MOSCOW, Jan 14 — Russia has branded two key allies of jailed Kremlin critic Alexei Navalny “terrorists and extremists”, a government database showed today, days ahead of the anniversary of the opposition leader’s arrest.
The move by Russian authorities to arrest Navalny on his return to Russia from Germany last year ushered in a months-long crackdown that has seen most senior opposition figures either exiled or jailed.
Leonid Volkov, 41, and 33-year-old Ivan Zhdanov, who both left Russia as authorities were clamping down on the opposition and dissenting voices, were seen Friday in the database compiled by the Federal Service for Financial Monitoring.
The decision puts them on a par with right-wing nationalist groups and foreign terrorist organisations, including the Taliban and the so-called Islamic State group.
Zhdanov led Navalny’s Anti-Corruption Foundation, which produced hugely popular video probes accusing the authorities of systemic graft, while Volkov headed Navalny’s network of regional offices.
Zhdanov was dismissive of the news, telling the liberal-leaning Echo of Moscow radio station that the designation “will not affect me and my life in any way”.
On Twitter, he wrote that he believes the measure will become more widespread, describing himself and Volkov as “pioneers for this kind of nonsense”.
The move is the latest in a protracted and historic crackdown on dissent in Russia that intensified after Navalny’s arrest and jailing for more than two years on old fraud charges.
Navalny’s political organisations were later branded “extremist” and shuttered by staff fearing prosecution.
Almost all of his top allies have since fled the country.
Last month, investigators questioned several former regional Navalny coordinators, including Ksenia Fadeyeva, who is also a local lawmaker in the Siberian city of Tomsk.
Allies say she is facing up to 12 years in prison for working with an extremist organisation.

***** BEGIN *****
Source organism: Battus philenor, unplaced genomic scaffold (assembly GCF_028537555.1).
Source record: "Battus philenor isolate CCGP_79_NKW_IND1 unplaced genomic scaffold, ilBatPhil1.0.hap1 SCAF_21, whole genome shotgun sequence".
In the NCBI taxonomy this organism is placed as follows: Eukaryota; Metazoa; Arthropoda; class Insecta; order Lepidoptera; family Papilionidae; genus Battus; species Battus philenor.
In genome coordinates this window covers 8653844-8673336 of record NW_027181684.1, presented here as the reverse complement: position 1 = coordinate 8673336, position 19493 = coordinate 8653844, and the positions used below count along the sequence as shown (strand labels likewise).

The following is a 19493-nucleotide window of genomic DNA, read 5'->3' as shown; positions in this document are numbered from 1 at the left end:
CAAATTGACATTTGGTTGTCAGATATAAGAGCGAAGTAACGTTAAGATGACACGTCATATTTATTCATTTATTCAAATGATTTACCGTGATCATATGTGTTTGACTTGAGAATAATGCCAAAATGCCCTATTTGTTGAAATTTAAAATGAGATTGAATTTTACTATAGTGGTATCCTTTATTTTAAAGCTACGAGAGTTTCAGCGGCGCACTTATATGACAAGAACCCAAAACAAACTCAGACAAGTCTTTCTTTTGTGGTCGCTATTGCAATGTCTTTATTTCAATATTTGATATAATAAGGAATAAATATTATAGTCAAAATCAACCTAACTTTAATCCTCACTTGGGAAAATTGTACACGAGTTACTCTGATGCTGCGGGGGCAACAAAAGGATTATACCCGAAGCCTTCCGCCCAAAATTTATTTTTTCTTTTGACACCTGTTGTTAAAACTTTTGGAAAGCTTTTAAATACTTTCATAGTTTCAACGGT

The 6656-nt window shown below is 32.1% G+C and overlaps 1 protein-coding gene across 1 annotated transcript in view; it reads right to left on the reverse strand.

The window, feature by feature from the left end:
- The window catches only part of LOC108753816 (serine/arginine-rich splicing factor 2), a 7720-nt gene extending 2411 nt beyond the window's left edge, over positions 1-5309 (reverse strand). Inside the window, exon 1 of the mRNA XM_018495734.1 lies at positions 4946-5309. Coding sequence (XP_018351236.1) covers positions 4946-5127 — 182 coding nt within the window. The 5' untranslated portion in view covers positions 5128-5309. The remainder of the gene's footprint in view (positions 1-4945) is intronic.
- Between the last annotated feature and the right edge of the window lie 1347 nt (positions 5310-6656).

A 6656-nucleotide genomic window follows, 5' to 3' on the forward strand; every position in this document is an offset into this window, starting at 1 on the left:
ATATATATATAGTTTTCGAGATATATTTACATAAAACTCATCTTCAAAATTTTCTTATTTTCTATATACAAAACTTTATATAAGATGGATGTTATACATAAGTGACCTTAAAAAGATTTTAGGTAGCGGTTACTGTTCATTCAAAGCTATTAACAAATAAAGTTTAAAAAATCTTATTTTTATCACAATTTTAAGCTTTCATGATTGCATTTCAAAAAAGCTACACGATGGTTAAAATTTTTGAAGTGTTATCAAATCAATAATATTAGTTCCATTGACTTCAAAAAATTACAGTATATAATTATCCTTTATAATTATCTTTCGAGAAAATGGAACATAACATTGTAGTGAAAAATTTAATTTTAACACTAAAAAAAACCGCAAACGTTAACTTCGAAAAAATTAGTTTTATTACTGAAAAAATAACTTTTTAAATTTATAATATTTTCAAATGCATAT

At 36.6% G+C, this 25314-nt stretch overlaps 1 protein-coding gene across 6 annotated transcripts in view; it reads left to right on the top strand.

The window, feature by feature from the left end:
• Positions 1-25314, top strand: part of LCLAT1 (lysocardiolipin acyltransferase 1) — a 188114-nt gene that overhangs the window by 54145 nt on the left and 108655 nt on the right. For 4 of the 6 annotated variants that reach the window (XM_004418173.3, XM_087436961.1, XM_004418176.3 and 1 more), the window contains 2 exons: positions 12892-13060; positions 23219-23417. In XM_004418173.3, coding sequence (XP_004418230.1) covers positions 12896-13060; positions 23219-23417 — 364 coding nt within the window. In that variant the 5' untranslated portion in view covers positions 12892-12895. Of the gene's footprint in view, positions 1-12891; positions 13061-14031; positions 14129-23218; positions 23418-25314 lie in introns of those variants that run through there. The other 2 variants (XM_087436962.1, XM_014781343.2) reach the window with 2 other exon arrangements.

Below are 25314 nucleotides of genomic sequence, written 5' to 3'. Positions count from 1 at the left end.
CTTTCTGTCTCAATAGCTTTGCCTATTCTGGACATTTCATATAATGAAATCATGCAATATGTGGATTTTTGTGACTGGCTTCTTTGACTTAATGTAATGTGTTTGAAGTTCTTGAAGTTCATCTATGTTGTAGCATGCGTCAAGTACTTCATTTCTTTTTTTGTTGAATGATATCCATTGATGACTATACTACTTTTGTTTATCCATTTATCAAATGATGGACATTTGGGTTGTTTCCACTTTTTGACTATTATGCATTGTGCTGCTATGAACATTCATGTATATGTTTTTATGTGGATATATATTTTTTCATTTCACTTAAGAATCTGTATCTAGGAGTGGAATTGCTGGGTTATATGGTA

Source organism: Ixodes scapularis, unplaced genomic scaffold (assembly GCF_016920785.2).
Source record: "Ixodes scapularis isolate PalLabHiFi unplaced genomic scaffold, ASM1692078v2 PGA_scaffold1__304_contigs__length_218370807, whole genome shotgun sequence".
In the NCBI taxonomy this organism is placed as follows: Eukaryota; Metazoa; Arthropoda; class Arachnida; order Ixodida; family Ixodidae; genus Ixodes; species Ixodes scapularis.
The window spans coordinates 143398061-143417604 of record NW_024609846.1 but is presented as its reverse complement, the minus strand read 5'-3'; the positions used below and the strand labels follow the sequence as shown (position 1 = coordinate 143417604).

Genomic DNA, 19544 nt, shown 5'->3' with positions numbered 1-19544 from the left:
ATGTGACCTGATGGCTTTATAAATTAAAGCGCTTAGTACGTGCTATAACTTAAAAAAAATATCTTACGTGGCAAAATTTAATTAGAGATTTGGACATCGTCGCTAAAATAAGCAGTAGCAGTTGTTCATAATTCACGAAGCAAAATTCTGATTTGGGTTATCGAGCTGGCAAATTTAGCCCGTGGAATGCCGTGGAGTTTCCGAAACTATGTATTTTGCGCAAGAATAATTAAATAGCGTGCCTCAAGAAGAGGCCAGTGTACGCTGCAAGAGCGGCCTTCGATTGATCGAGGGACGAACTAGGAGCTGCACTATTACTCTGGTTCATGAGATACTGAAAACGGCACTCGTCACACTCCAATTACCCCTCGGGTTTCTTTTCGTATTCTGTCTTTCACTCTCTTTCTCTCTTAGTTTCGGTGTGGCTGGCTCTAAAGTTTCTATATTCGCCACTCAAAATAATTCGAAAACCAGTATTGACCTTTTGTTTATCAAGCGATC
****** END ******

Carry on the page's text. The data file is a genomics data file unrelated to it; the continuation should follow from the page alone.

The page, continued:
Navalny was detained in January 2021 on arrival from Germany, where he was recovering from a poisoning attack he and the West blame on the Kremlin.
His poisoning and arrest sparked widespread condemnation abroad as well as sanctions from Western capitals.
The European Parliament last year awarded Navalny the Sakharov Prize for Freedom of Thought after he was nominated but passed over for the Nobel Peace Prize.
In a post from his prison outside Moscow, Navalny yesterday said a documentary about his poisoning ordeal was to be released shortly by CNN and HBO Max, quipping “you will certainly see it before me”.
CNN described the upcoming film as a “revealing fly-on-the-wall documentary thriller” but did not say when it would be released.
Investigators last year launched a new extremism probe against Navalny that could see the opposition leader spend up to 10 more years in jail.
Ramping up a historic crackdown on critical voices in Russia, authorities have designated dozens of rights groups, media outlets, journalists and anti-Kremlin figures “foreign agents”.
In December, courts ordered the shutdown of the country’s most prominent rights group, Memorial.
Founded in 1989 by Soviet dissidents including Nobel Peace Prize laureate Andrei Sakharov, the group chronicled Stalin-era purges and campaigned for the rights of political prisoners, migrants and other disadvantaged groups.
The rulings were denounced by the United Nations and Western governments, which accused Moscow of stifling freedom of expression. — AFP